Donald Trump does not have presidential immunity and can be prosecuted on charges of plotting to overturn the 2020 election, a US court has ruled.
Mr Trump had claimed in the landmark legal case that he was immune from criminal charges for acts he said fell within his duties as president.
But Tuesday’s unanimous ruling in Washington DC struck down that claim.
It is a setback for Mr Trump who has for years cited presidential immunity while battling multiple cases.
“We cannot accept former President Trump’s claim that a president has unbounded authority to commit crimes that would neutralise the most fundamental check on executive power – the recognition and implementation of election results,” the three-judge appeals court panel wrote in its opinion.
It added: “For the purpose of this criminal case, former President Trump has become citizen Trump, with all of the defences of any other criminal defendant.”
In a statement shortly after the ruling, Trump campaign spokesman Steven Cheung said the former president “respectfully disagrees with the DC Circuit’s decision and will appeal it”.
If an appeal is filed, the case could ultimately go to the Supreme Court where conservatives hold a 6-3 majority. Mr Trump has until 12 February to do so.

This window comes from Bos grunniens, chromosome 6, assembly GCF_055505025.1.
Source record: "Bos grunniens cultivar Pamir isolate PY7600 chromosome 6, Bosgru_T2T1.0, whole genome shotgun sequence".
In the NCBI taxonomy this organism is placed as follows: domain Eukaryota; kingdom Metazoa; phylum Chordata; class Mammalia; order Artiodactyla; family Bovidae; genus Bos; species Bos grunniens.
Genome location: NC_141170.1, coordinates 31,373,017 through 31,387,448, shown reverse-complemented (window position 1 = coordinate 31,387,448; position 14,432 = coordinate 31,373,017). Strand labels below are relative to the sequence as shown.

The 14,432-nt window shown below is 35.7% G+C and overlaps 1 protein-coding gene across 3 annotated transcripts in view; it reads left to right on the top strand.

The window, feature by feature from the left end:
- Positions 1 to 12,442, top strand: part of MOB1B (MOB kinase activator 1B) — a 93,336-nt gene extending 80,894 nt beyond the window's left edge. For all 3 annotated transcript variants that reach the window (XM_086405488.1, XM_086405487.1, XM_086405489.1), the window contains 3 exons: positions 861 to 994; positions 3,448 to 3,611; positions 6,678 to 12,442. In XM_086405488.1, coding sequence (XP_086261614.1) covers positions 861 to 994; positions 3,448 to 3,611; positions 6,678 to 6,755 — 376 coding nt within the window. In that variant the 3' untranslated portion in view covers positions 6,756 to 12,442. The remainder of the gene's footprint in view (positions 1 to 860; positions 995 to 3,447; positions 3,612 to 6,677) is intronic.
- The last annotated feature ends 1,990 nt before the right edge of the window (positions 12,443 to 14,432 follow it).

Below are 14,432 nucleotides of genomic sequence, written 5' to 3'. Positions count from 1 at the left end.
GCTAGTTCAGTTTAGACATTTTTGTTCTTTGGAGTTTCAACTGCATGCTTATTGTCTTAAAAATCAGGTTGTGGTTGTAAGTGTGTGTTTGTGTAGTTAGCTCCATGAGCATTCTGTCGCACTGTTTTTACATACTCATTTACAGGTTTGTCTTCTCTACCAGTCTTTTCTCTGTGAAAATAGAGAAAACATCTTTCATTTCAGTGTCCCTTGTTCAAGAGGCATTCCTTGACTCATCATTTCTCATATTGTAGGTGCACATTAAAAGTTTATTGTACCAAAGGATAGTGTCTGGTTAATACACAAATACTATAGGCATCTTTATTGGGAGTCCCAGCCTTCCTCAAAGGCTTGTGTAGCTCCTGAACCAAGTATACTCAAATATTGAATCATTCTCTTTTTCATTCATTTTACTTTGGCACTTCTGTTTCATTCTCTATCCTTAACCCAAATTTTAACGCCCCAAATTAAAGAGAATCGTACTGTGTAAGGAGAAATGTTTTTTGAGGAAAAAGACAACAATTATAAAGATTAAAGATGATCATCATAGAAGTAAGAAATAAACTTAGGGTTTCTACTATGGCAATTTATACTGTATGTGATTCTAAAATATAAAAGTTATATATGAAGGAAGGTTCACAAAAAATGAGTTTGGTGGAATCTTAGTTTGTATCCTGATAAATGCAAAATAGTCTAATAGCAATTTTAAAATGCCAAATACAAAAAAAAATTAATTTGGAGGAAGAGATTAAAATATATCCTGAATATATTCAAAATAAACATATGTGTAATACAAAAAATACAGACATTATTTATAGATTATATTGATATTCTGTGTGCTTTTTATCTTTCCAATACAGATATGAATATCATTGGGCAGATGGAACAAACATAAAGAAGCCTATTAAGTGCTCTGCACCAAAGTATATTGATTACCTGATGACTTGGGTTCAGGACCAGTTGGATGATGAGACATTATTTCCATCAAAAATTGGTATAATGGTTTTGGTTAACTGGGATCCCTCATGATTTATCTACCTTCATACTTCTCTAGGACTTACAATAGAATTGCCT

“If immunity is not granted to a president, every future president who leaves office will be immediately indicted by the opposing party,” Mr Cheung said. “Without complete immunity, a president of the United States would not be able to properly function.”
More on the US election
US Special Counsel Jack Smith has charged Mr Trump, 77, with conspiring to overturn Joe Biden’s victory in the 2020 election and committing fraud to stay in office.
The trial in that case was initially scheduled for 4 March, but was postponed pending a ruling on the immunity claim. It could be delayed for weeks, if not months, if the case ends up before the Supreme Court.
Last month, a panel of three judges heard the case at the US Court of Appeals for the DC Circuit.
The argument from Mr Trump’s lawyer hinged on the idea that a president who is not convicted for impeachment by Congress cannot be subject to criminal proceedings. Mr Trump, they noted, was impeached by the House of Representatives but never convicted by the Senate.
The judge presiding over the trial had already rejected this argument in December. Judge Tanya Chutkan wrote at the time that the presidency “does not confer a lifelong ‘get-out-of-jail-free’ pass”.
At the hearing, the judges – two Democratic appointees and one Republican appointee – were sceptical of the former president’s argument.
One, Judge Florence Pan, suggested that immunity would allow a president to sell state secrets or order the assassination of a political rival without being concerned about criminal prosecution.